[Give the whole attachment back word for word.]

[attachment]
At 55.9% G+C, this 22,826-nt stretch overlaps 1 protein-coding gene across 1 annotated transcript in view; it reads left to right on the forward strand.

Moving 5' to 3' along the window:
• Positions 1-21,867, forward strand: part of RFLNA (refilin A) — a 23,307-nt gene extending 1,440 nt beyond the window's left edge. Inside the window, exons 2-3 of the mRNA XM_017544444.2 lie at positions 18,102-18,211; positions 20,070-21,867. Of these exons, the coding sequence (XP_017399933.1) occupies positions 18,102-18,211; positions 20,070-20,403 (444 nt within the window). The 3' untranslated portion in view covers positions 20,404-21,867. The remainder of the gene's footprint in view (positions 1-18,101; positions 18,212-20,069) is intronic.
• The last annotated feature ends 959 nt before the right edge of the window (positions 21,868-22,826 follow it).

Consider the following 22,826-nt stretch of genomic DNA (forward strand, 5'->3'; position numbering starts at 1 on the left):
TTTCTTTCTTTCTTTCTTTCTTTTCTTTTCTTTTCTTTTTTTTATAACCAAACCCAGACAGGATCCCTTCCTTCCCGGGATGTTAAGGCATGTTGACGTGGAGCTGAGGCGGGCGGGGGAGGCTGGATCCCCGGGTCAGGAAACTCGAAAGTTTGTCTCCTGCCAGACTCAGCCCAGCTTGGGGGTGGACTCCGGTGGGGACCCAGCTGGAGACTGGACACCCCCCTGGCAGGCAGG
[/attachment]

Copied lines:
At 55.9% G+C, this 22,826-nt stretch overlaps 1 protein-coding gene across 1 annotated transcript in view; it reads left to right on the forward strand.

Moving 5' to 3' along the window:
• Positions 1-21,867, forward strand: part of RFLNA (refilin A) — a 23,307-nt gene extending 1,440 nt beyond the window's left edge. Inside the window, exons 2-3 of the mRNA XM_017544444.2 lie at positions 18,102-18,211; positions 20,070-21,867. Of these exons, the coding sequence (XP_017399933.1) occupies positions 18,102-18,211; positions 20,070-20,403 (444 nt within the window). The 3' untranslated portion in view covers positions 20,404-21,867. The remainder of the gene's footprint in view (positions 1-18,101; positions 18,212-20,069) is intronic.
• The last annotated feature ends 959 nt before the right edge of the window (positions 21,868-22,826 follow it).

Consider the following 22,826-nt stretch of genomic DNA (forward strand, 5'->3'; position numbering starts at 1 on the left):
TTTCTTTCTTTCTTTCTTTCTTTTCTTTTCTTTTCTTTTTTTTATAACCAAACCCAGACAGGATCCCTTCCTTCCCGGGATGTTAAGGCATGTTGACGTGGAGCTGAGGCGGGCGGGGGAGGCTGGATCCCCGGGTCAGGAAACTCGAAAGTTTGTCTCCTGCCAGACTCAGCCCAGCTTGGGGGTGGACTCCGGTGGGGACCCAGCTGGAGACTGGACACCCCCCTGGCAGGCAGG